Politicians have threatened to interrupt the Commonwealth Games in New Delhi if beef is on the menu for the participants and spectators.
Hindus demand beef ban at Delhi games
NEW DELHI // Hindu politicians have threatened to interrupt the Commonwealth Games in New Delhi if beef is on the menu for the participants and spectators. Hindus consider the cow sacred and slaughter of the animals is banned in most Indian states. But in October, more than 100,000 foreign visitors, including 8,000 athletes from 71 nations are expected to participate in the 12-day Games, and organisers have said beef will be available to the visitors.
"The law of the land must be upheld and beef must not be served to any in Delhi during the Games," said Vijay Kumar Malhotra, a senior leader with the BJP, a conservative Hindu nationalist party. He said if beef is served at the event, tens of thousands of people will "begin agitation and the organisers will not be able to conduct the Games peacefully". One athlete, who represented India in several international sporting tournaments including the Olympics, said the BJP's demand was "ridiculous and unacceptable".
"If finally beef really gets banned from the Commonwealth menu, many foreign sportspeople and other officials could feel bad and it will be considered a discredit on India's part as the hosting nation of such a prestigious event," said the athlete, who requested anonymity to avoid retribution from Hindu activists. "India's secular image will also be sullied and India might lose the chance to host such prestigious international events in the future."
In a letter to Suresh Kalmadi, chairman of the organising committee of the Games, the senior BJP leader Rajnath Singh recently wrote that his political party wanted to highlight the country's "cultural values and age-old traditions" and would oppose the event if beef was not banned from the Games' menu. "Cow is considered sacred in India. This thought has been integral to our cultural ethos for ages. No wonder, even the founding fathers of our Constitution also advocated a ban on cow slaughter (Article 48)," Mr Singh wrote.
"The Commonwealth Games have become an important event where we should use every possible opportunity to highlight our cultural values and age-old traditions. By removing beef from the menu card, the organising committee would not only empathise with the popular sentiment but also save the Games from agitations and other possible controversies." Although the National Capital Territory of Delhi (NCT) is ruled by a government led by the Congress Party, its rival BJP holds a majority in the Municipal Corporation of Delhi (MCD). The venues for the Commonwealth Games, which are seen as an opportunity to showcase New Delhi and India to the larger world, fall within the jurisdiction of the MCD.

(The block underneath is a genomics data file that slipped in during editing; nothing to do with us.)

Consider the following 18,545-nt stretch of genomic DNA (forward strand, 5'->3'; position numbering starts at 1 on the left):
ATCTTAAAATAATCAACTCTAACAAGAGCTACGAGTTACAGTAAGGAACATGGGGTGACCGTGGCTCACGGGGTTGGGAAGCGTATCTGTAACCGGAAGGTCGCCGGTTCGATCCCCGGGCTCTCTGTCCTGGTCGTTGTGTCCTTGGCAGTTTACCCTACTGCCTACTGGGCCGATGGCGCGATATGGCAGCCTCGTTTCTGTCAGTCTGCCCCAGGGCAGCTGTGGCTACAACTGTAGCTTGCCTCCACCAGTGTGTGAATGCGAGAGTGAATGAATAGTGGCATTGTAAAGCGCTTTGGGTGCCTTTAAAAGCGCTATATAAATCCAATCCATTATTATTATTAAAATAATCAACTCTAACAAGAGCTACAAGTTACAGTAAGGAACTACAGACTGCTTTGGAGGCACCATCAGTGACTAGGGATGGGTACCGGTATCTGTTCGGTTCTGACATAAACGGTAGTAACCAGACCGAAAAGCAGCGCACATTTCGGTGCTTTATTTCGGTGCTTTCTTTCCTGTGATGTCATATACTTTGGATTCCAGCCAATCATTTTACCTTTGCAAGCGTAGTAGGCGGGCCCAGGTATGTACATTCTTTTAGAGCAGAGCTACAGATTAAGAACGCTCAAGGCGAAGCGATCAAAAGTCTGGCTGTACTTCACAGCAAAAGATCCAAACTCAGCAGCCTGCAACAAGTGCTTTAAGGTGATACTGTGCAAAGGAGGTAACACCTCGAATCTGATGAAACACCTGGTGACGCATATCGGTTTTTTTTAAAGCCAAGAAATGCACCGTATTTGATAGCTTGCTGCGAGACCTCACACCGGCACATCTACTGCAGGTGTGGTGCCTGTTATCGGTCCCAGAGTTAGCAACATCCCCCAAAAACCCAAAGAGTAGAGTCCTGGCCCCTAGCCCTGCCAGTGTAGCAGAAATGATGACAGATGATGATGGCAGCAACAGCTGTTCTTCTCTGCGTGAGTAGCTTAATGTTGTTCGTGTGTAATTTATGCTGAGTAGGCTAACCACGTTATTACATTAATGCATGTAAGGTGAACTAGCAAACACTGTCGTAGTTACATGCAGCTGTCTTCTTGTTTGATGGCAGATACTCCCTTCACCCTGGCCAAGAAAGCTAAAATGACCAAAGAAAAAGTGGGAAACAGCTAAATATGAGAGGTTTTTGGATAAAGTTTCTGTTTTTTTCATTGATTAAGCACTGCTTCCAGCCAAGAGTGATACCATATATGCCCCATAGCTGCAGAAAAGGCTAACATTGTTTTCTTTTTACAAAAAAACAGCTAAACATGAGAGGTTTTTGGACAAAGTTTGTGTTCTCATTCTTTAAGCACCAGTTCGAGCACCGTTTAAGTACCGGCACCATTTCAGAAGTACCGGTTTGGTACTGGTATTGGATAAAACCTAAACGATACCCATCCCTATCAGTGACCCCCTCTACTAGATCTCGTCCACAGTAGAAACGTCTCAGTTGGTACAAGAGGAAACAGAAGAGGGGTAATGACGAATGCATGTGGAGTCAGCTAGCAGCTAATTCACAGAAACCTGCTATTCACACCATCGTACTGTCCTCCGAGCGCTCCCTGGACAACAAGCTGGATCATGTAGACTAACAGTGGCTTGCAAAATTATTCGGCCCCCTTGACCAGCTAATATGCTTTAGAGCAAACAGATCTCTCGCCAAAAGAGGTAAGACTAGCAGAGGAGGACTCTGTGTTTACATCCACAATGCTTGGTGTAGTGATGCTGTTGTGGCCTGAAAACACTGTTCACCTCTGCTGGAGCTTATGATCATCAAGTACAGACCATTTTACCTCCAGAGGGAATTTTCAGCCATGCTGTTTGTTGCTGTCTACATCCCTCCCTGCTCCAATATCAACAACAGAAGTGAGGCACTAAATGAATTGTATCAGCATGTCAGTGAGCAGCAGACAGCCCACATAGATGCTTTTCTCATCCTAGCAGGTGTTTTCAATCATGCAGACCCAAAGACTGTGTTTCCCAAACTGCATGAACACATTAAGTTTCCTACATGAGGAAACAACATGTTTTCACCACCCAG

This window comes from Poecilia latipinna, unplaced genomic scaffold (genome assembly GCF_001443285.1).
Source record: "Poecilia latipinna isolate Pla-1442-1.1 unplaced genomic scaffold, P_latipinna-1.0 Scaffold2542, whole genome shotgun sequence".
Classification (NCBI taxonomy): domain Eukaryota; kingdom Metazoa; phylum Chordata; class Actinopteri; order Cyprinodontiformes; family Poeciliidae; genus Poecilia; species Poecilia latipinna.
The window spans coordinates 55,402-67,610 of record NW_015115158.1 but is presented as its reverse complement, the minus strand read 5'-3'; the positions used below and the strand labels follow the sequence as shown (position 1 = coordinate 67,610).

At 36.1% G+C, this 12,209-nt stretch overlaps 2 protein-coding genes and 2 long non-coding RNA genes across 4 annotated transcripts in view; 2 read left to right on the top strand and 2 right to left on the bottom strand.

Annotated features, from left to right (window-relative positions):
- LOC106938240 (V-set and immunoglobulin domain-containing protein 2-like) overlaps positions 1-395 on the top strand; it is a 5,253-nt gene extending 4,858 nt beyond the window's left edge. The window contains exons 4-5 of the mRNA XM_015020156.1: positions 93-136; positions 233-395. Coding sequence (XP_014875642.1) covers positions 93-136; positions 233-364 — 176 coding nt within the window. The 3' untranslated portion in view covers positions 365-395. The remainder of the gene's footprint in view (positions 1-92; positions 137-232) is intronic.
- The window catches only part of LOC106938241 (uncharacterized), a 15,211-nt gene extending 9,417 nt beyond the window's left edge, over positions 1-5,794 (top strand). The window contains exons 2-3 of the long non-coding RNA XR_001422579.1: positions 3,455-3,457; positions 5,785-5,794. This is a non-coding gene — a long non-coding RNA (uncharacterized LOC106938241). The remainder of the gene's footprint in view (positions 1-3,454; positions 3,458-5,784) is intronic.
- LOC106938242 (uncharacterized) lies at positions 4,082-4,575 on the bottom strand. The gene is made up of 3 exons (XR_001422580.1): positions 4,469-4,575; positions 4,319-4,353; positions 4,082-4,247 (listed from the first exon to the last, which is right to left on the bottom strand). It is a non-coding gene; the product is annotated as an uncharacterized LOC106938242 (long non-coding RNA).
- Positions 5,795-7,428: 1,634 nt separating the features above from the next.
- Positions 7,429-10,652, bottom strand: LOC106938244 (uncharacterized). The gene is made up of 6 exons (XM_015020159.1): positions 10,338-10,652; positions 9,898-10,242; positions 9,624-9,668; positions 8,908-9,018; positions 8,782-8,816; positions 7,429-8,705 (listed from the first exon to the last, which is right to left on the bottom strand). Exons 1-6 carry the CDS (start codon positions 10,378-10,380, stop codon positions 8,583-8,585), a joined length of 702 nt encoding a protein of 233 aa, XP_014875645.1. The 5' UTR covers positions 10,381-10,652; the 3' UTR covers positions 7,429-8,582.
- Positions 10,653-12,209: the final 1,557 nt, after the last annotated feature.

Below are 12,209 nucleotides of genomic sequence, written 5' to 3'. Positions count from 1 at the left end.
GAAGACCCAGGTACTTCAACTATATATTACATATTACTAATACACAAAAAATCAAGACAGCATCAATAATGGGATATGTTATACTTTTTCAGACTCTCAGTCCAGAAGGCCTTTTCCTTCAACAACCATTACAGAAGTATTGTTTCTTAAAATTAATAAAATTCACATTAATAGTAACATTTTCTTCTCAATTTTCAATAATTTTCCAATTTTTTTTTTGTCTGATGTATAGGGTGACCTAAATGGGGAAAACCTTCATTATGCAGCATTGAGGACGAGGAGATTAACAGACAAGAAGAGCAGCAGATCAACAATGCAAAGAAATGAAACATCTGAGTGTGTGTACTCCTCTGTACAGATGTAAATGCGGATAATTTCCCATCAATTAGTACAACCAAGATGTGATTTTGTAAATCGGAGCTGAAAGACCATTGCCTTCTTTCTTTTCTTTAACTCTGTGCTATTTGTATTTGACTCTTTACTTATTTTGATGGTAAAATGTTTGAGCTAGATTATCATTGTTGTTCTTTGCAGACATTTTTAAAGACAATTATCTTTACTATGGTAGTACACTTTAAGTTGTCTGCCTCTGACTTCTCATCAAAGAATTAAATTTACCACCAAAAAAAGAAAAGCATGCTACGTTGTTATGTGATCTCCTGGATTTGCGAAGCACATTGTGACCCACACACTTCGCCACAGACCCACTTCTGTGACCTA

"How can they serve beef in Delhi? It is illegal. The Games' villages come under our MCD area and in no way will we allow beef to be served to the Commonwealth sportspersons or guests," said Subhash Arya, leader of the MCD house, which has passed a resolution against consumption of beef at the Games. "We will make sure that the government does not import beef or sell beef - If the government still goes ahead with its plan of importing it, hard steps will be taken on that.
" It is not about party politics, even BJP's rival Congress councillors are supporting our view [on the ban on beef]." However, the organising committee for the Games, which is in charge of providing food to athletes and officials, said they have international rules and commitments, which they must abide by. "We will serve food from across the globe. It is an international event and we will be serving all kinds of food. The cuisines will be continental, African, Caribbean, among others," said Lalit Bhanot, secretary general of the committee.
Mr Bhanot hinted that his committee would not be able to ban beef from the Games' menu if some countries wanted it. The Congress-led Delhi [NCT] government has said if the Games' organising committee decides to include beef on the menu, it would be imported for athletes and officials only. "Rules for importing such items will be suitably altered for the purpose. Beef, if imported, will only be for the guests and sportsmen and not for general consumption," said Rakesh Mehta, chief secretary of the Delhi government.
Delhi's chief minister Sheila Dikshit said that the BJP had raised the issue "with an aim to disturb communal harmony and peace, and earn political mileage out of it". But BJP leader Jagdish Mukhi in Delhi said: "If beef is served, we will not allow the Games to take place. There are millions of Indians supporting our cause. The Games authorities should be aware of it." Some Hindus trace cow worship back to the Hindu god Krishna who is said to have first appeared as a cowherd. Hindus believe several other gods also lived for a time as cows and the animal remains a powerful symbol.
In 2002, a book by the Delhi University professor Dwijendra Narayan Jha presented historical evidence that Hindus ate beef long before the Muslim invasions in the 10th century. The Holy Cow Indian Dietary Traditions provoked a furore among Hindus and was banned. The professor, himself a Hindu, had to be provided with police security after extremists threatened him. In India, Muslims, Christians, low-caste Hindus, animist tribals and also some well-off urban Hindus who like its taste eat beef.